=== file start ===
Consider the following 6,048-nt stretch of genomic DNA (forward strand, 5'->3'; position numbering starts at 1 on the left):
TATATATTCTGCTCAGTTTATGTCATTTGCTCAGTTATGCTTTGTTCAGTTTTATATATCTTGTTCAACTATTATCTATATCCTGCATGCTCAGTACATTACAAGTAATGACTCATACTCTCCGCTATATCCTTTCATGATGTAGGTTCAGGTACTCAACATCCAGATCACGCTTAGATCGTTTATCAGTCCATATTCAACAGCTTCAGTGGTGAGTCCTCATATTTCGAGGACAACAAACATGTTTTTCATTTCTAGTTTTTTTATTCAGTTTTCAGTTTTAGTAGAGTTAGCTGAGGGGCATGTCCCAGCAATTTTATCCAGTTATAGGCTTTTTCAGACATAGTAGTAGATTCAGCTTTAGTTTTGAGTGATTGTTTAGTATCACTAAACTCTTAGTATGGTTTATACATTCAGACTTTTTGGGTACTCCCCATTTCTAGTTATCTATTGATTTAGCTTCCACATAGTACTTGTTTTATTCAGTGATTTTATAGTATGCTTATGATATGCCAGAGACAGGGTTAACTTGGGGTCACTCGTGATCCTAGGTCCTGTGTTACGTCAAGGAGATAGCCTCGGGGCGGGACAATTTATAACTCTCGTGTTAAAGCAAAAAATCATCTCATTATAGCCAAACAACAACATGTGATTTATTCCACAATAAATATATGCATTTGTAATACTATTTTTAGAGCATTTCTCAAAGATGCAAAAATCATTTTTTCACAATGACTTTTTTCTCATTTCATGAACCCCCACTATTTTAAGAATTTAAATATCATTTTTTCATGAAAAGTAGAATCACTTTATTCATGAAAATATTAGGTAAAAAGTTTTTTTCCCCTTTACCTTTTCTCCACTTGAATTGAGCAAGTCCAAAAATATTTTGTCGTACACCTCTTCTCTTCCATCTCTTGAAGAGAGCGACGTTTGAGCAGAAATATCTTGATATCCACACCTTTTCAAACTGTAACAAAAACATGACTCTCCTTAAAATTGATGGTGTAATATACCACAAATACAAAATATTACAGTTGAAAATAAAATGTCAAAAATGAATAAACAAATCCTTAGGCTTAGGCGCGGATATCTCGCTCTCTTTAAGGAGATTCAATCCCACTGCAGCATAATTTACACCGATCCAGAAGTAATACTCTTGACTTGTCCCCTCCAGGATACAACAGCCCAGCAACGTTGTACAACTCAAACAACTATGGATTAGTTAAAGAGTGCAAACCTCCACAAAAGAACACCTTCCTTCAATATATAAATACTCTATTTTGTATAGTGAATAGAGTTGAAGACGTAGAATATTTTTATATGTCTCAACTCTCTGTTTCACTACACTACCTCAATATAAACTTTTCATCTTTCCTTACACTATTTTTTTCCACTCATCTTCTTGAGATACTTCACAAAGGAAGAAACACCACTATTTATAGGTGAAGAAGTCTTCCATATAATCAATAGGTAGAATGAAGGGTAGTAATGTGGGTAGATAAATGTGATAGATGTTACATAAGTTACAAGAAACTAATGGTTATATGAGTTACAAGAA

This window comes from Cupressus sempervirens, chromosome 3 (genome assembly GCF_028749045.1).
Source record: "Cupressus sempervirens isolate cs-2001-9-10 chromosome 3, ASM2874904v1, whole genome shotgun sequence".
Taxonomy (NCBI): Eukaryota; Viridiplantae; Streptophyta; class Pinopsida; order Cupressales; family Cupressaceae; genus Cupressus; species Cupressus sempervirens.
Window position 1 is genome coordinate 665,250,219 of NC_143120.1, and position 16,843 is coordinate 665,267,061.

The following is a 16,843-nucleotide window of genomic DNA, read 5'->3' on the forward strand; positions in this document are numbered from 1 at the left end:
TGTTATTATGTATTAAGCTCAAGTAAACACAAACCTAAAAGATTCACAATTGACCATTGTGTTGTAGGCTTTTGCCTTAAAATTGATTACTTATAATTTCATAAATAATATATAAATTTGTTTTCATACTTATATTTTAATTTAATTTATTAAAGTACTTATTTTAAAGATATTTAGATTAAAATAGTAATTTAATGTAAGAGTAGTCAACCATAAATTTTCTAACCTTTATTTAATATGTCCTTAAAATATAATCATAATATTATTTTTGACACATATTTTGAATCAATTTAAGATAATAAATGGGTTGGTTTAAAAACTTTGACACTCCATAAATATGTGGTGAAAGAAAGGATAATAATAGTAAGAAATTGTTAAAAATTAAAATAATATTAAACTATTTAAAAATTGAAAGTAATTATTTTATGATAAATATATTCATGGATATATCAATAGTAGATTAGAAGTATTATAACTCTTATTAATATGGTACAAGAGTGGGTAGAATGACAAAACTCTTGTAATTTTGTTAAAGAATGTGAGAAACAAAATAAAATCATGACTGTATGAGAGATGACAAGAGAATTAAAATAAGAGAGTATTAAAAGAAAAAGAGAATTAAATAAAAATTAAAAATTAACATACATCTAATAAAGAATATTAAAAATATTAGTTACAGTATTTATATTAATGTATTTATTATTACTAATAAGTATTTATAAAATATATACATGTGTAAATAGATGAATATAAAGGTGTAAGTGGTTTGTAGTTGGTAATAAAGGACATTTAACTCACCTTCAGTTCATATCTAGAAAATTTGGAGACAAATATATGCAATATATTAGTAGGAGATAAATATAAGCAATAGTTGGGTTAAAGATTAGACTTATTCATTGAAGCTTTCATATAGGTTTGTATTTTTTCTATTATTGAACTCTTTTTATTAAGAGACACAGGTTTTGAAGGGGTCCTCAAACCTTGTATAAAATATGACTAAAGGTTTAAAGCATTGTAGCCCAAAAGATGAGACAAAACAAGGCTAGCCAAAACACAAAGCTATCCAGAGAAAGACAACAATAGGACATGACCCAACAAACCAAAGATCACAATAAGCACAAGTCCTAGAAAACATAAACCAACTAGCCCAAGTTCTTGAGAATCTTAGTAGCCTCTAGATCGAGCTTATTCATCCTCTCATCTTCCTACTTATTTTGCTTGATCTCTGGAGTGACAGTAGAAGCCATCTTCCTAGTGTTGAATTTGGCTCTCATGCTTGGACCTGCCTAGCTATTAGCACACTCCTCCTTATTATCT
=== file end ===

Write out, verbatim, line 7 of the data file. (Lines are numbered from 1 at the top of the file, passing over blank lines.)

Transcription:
The following is a 16,843-nucleotide window of genomic DNA, read 5'->3' on the forward strand; positions in this document are numbered from 1 at the left end: